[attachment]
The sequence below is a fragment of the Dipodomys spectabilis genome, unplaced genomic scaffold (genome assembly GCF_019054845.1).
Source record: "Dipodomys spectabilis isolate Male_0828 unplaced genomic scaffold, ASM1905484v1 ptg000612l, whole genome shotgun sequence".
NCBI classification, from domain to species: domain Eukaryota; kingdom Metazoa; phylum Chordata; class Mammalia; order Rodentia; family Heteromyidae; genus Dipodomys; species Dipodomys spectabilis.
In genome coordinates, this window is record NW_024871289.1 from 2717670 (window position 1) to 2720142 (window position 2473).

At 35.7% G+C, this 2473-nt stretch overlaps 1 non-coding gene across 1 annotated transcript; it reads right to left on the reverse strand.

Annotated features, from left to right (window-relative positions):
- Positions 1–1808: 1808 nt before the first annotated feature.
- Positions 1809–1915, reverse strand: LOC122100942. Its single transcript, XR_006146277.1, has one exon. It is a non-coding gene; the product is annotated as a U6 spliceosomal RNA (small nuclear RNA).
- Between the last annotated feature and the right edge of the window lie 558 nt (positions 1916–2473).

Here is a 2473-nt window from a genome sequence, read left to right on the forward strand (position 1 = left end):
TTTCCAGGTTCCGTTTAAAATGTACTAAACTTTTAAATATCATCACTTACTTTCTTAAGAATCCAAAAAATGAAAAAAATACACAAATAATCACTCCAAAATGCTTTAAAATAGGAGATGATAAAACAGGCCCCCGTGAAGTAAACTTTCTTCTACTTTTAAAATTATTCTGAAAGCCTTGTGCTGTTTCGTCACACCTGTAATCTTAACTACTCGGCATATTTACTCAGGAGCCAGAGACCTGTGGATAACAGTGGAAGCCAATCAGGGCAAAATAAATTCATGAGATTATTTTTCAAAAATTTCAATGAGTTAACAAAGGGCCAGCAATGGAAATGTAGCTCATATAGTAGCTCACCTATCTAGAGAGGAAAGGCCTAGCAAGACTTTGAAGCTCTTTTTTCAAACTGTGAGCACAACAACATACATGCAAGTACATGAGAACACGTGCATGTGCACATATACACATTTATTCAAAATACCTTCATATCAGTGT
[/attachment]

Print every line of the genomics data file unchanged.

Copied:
The sequence below is a fragment of the Dipodomys spectabilis genome, unplaced genomic scaffold (genome assembly GCF_019054845.1).
Source record: "Dipodomys spectabilis isolate Male_0828 unplaced genomic scaffold, ASM1905484v1 ptg000612l, whole genome shotgun sequence".
NCBI classification, from domain to species: domain Eukaryota; kingdom Metazoa; phylum Chordata; class Mammalia; order Rodentia; family Heteromyidae; genus Dipodomys; species Dipodomys spectabilis.
In genome coordinates, this window is record NW_024871289.1 from 2717670 (window position 1) to 2720142 (window position 2473).

At 35.7% G+C, this 2473-nt stretch overlaps 1 non-coding gene across 1 annotated transcript; it reads right to left on the reverse strand.

Annotated features, from left to right (window-relative positions):
- Positions 1–1808: 1808 nt before the first annotated feature.
- Positions 1809–1915, reverse strand: LOC122100942. Its single transcript, XR_006146277.1, has one exon. It is a non-coding gene; the product is annotated as a U6 spliceosomal RNA (small nuclear RNA).
- Between the last annotated feature and the right edge of the window lie 558 nt (positions 1916–2473).

Here is a 2473-nt window from a genome sequence, read left to right on the forward strand (position 1 = left end):
TTTCCAGGTTCCGTTTAAAATGTACTAAACTTTTAAATATCATCACTTACTTTCTTAAGAATCCAAAAAATGAAAAAAATACACAAATAATCACTCCAAAATGCTTTAAAATAGGAGATGATAAAACAGGCCCCCGTGAAGTAAACTTTCTTCTACTTTTAAAATTATTCTGAAAGCCTTGTGCTGTTTCGTCACACCTGTAATCTTAACTACTCGGCATATTTACTCAGGAGCCAGAGACCTGTGGATAACAGTGGAAGCCAATCAGGGCAAAATAAATTCATGAGATTATTTTTCAAAAATTTCAATGAGTTAACAAAGGGCCAGCAATGGAAATGTAGCTCATATAGTAGCTCACCTATCTAGAGAGGAAAGGCCTAGCAAGACTTTGAAGCTCTTTTTTCAAACTGTGAGCACAACAACATACATGCAAGTACATGAGAACACGTGCATGTGCACATATACACATTTATTCAAAATACCTTCATATCAGTGT